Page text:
Satsuma, a radical feminist minion/smelly sockpuppet, has really, really made me mad just now. Satsuma, for those of you lucky enough to have been shielded from her radioactive stupidity up until now, hangs out over on the website of one Cheryl “Heart” Seelhoff (don’t try to leave comments over there, like, ever, they’ll be censored or deleted).
Wise minds have suggested that Satsuma is an invention of Heart. While we cannot verify such claims at this time, we do have our own suspicions.
Now, I’ve already spoken about radical feminists and the “wrong” kinds of women: the “wrong” abuse survivor, the “wrong” PTSD sufferer, etc.
So I am not altogether surprised to see comments like this one, containing statements that reduce us all to pathetic caricatures, even going as far as claiming that any sort of intimate contact with a man “taints” a woman (boy, that’s a “new” one. Kind of like those Victorian rape survivors who could never been seen in polite society again, eh?).
What Satsuma is suggesting is that all women who have ever been in sex-work or have ever supported sex-work in any way, shape, or form – are all survivors of childhood sexual abuse. And that these survivors cannot think for themselves, they cannot be responsible for themselves, and that they should not be taken seriously.
There are several things going on here:
1) The assumption that all sex-workers and sex-worker rights supports have an identical personal history. We’re like the Borg, really. Minus the badass laser-beam thingies over the eye.
2) The assumption that sexual abuse survivors are dirty, disgusting, broken, and should probably be locked up for their own good – considering the suggestion that most of the time, we can’t even think straight.
3) Women who have come into contact with men are just gross – an idea that several varieties of religious fundamentalists have certainly helped keep alive throughout the centuries.
This kind of attitude is actually pretty common, and it ensures that sex-work forever remains stigmatized, and it also ensures that people like me will also spend the rest of their lives looking over their shoulder, wondering if admitting to having been abused as children is ever going to cost them a job, a promotion, a friendship, etc.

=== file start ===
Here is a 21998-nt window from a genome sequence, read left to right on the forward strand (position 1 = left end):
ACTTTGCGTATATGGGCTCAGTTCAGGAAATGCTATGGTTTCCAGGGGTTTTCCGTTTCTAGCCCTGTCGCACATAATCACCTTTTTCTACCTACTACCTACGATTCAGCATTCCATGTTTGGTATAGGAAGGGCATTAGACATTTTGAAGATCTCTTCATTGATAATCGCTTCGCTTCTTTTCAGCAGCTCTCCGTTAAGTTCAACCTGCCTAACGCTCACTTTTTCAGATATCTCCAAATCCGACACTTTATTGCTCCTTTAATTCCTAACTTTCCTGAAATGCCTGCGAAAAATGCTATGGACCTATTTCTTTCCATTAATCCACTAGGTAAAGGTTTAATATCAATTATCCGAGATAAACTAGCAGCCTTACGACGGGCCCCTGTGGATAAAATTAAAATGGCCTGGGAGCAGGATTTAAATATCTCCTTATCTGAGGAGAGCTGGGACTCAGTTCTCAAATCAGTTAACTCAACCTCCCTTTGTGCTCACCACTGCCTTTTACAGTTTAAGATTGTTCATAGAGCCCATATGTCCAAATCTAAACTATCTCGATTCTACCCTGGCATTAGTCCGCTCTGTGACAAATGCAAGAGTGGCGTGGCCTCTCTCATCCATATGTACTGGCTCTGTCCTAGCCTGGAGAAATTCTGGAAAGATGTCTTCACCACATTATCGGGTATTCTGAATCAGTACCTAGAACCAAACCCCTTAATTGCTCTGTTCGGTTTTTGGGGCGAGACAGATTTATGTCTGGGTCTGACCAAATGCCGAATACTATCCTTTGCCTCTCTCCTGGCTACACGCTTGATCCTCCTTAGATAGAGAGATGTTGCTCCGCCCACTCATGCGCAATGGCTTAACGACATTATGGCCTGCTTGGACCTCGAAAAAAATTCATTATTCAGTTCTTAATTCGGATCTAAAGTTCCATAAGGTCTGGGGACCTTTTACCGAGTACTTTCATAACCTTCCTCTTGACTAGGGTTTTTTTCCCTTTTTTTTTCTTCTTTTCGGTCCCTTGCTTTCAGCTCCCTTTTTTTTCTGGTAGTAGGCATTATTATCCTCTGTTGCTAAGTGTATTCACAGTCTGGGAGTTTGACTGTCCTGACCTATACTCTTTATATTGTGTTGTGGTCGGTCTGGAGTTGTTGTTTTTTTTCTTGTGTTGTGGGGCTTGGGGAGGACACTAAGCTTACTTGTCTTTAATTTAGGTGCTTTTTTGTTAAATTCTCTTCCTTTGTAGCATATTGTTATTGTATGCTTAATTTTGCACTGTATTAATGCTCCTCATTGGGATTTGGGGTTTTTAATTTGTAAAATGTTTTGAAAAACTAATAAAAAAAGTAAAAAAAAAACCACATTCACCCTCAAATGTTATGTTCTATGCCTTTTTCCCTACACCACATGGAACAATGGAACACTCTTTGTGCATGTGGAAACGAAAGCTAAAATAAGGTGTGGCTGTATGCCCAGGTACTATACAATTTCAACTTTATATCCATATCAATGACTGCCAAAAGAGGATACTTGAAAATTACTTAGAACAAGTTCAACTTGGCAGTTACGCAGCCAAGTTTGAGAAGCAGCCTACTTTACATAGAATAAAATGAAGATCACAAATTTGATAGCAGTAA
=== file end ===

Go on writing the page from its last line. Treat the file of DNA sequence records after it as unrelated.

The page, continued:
It’s pretty damn important to speak about abuse. Silence is an enabler. But if you do speak about it – congratulations and welcome to your new place under a microscope.
People will now reserve the right to gently whisper – “but you WERE abused as a child, so are you sure you’re fit to make this argument/take on this project/watch this movie/hang out at this location/fall in love/have a family/raise a child/?” They are disturbed by your presence, you remind them of what can happen to their own kids – so they want to erase you.
Satsuma and her enablers are no different, really. Same shit, different day.
You know what, Satsuma & Co.?
Hell yeah, I was abused. Hell yeah, I support sex-worker rights. I’m not going to be shamed for either of these things. Is there a link between abuse and my views? Most certainly. If you know what it’s like to have someone attack you, you generally want to help others avoid such a fate, or at the very least help them move on. I believe that one of the best ways in which to help is to de-stigmatize sex-work, so the abuses that go on within the industry are no longer swept under our collective carpet.
So while you’re reaching for the smelling salts at the mere sight of “tainted,” icky women, you might want to think about what it is that you are essentially enabling.
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